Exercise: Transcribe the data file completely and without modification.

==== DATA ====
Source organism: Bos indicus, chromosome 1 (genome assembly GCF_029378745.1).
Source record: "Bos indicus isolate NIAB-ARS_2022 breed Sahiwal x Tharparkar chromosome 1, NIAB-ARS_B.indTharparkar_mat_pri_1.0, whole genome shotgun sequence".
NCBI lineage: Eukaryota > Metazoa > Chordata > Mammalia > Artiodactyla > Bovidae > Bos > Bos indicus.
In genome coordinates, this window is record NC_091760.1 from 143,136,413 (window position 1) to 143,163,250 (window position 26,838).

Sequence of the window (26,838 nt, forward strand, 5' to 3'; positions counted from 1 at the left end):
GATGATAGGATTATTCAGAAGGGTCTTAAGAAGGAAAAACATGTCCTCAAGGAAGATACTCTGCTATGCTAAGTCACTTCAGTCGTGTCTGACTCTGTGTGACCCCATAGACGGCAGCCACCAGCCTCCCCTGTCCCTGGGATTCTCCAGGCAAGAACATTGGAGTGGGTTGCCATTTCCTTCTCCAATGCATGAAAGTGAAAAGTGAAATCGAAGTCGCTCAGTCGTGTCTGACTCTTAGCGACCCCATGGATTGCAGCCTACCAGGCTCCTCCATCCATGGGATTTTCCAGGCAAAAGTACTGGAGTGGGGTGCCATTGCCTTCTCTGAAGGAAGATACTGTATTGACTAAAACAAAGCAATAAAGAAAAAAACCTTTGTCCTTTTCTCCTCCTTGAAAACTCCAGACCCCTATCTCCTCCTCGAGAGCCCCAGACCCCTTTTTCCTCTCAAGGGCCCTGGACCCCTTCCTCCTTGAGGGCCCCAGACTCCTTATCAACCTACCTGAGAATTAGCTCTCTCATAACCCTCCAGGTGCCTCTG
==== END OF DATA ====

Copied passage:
Source organism: Bos indicus, chromosome 1 (genome assembly GCF_029378745.1).
Source record: "Bos indicus isolate NIAB-ARS_2022 breed Sahiwal x Tharparkar chromosome 1, NIAB-ARS_B.indTharparkar_mat_pri_1.0, whole genome shotgun sequence".
NCBI lineage: Eukaryota > Metazoa > Chordata > Mammalia > Artiodactyla > Bovidae > Bos > Bos indicus.
In genome coordinates, this window is record NC_091760.1 from 143,136,413 (window position 1) to 143,163,250 (window position 26,838).

Sequence of the window (26,838 nt, forward strand, 5' to 3'; positions counted from 1 at the left end):
GATGATAGGATTATTCAGAAGGGTCTTAAGAAGGAAAAACATGTCCTCAAGGAAGATACTCTGCTATGCTAAGTCACTTCAGTCGTGTCTGACTCTGTGTGACCCCATAGACGGCAGCCACCAGCCTCCCCTGTCCCTGGGATTCTCCAGGCAAGAACATTGGAGTGGGTTGCCATTTCCTTCTCCAATGCATGAAAGTGAAAAGTGAAATCGAAGTCGCTCAGTCGTGTCTGACTCTTAGCGACCCCATGGATTGCAGCCTACCAGGCTCCTCCATCCATGGGATTTTCCAGGCAAAAGTACTGGAGTGGGGTGCCATTGCCTTCTCTGAAGGAAGATACTGTATTGACTAAAACAAAGCAATAAAGAAAAAAACCTTTGTCCTTTTCTCCTCCTTGAAAACTCCAGACCCCTATCTCCTCCTCGAGAGCCCCAGACCCCTTTTTCCTCTCAAGGGCCCTGGACCCCTTCCTCCTTGAGGGCCCCAGACTCCTTATCAACCTACCTGAGAATTAGCTCTCTCATAACCCTCCAGGTGCCTCTG